March 21, 2008
The Moral Economy of Web 2.0 (Part Two)

See the first part of this series here. I have been running this over on my blog. This series is co-authored between myself and Dr. Joshua Green, C3's Research Manager.

Convergence Culture

"The historic role of the consumer has been nothing more than a giant maw at the end of the mass media's long conveyer belt, the all-absorbing Yin to the mass media's all-producing Yang....In the age of the internet, no one is a passive consumer anymore because everyone is a media outlet." -- Clay Shirkey (2000)

Push-button publishing, citizen journalism, and pro-amateur creative activities dominated early conceptions of the ways digitization would change media production. Newer, so-called "Web 2.0" companies integrate participatory components into their business plans. These activities run from feedback forums and beta-tests to inviting audiences to produce, tag, or remix content. Online services regularly collected under the banner of 'Web 2.0' such as photo sharing site flickr, social networking sites MySpace and Facebook, and video uploading sites such as YouTube and Veoh, have built entire business plans on the back of user-generated content. Software companies engage users as beta-testers and co-creators of content (Banks 2002). Marketing departments build puzzles, scavenger hunts, and interactive components into websites and mixed-media campaigns to generate buzz around branded entertainment properties. Technological, cultural, and marketplace changes make such tactics a necessity.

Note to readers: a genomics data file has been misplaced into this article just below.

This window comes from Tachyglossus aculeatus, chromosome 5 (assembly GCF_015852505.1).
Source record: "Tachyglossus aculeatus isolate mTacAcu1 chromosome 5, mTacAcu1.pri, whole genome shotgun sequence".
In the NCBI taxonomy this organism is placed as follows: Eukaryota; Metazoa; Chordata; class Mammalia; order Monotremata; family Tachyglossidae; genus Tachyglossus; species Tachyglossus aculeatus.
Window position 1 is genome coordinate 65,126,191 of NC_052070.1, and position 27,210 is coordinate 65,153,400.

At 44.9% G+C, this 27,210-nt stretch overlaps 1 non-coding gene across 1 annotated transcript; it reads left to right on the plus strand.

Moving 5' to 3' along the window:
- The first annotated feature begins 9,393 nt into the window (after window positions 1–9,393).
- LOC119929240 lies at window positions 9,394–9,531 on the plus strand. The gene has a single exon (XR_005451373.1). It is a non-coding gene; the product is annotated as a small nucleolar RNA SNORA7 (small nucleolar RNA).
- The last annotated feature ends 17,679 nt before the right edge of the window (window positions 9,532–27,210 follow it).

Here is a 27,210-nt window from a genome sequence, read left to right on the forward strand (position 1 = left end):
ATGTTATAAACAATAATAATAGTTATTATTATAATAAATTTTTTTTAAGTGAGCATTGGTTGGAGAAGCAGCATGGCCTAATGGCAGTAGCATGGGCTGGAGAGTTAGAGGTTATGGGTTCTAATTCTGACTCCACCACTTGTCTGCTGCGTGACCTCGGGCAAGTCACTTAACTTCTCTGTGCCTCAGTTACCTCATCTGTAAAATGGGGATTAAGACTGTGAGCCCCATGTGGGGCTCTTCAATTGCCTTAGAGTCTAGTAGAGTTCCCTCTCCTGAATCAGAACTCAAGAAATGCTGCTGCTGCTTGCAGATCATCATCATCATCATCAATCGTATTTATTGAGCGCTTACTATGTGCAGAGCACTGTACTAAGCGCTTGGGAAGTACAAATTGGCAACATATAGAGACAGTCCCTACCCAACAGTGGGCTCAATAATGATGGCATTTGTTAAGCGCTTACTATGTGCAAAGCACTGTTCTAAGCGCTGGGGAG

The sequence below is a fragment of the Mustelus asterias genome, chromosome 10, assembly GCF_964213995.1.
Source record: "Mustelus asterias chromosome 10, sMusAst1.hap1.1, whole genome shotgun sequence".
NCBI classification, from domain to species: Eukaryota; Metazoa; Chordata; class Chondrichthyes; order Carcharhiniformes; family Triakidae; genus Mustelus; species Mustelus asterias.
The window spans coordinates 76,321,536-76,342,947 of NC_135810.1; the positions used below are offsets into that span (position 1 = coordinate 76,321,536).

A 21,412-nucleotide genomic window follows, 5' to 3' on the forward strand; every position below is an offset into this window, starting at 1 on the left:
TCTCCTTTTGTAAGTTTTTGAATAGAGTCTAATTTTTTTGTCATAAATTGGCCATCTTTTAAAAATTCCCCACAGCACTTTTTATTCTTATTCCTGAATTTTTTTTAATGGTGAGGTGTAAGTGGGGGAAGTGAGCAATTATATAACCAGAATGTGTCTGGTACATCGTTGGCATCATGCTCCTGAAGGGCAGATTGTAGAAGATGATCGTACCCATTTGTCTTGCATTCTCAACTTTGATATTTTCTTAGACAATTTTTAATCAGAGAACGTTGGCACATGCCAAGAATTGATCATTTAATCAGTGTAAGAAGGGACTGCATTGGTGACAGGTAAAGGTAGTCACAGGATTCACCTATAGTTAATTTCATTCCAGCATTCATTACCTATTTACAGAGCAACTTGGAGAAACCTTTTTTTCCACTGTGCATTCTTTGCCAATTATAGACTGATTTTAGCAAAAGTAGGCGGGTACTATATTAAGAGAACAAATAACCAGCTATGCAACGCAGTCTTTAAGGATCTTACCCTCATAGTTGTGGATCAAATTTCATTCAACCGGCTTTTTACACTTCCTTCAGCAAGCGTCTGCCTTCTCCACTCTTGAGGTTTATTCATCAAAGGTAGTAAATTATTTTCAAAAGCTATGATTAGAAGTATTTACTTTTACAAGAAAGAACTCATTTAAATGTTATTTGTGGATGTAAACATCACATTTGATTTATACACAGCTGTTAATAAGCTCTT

Henry Jenkins (2006a) describes many of these changes in Convergence Culture: Where Old and New Media Collide. The book's argument might be reduced to the following core claims - that convergence is a cultural, rather than technological, process; that networking computing encourages collective intelligence; that a new form of participatory culture is emerging; and that skills acquired through 'leisure' activities are increasingly being applied in more "serious" contexts.

1. Convergence is a cultural rather than a technological process. We now live in a world where every story, image, sound, idea, brand, and relationship will play itself out across all possible media platforms.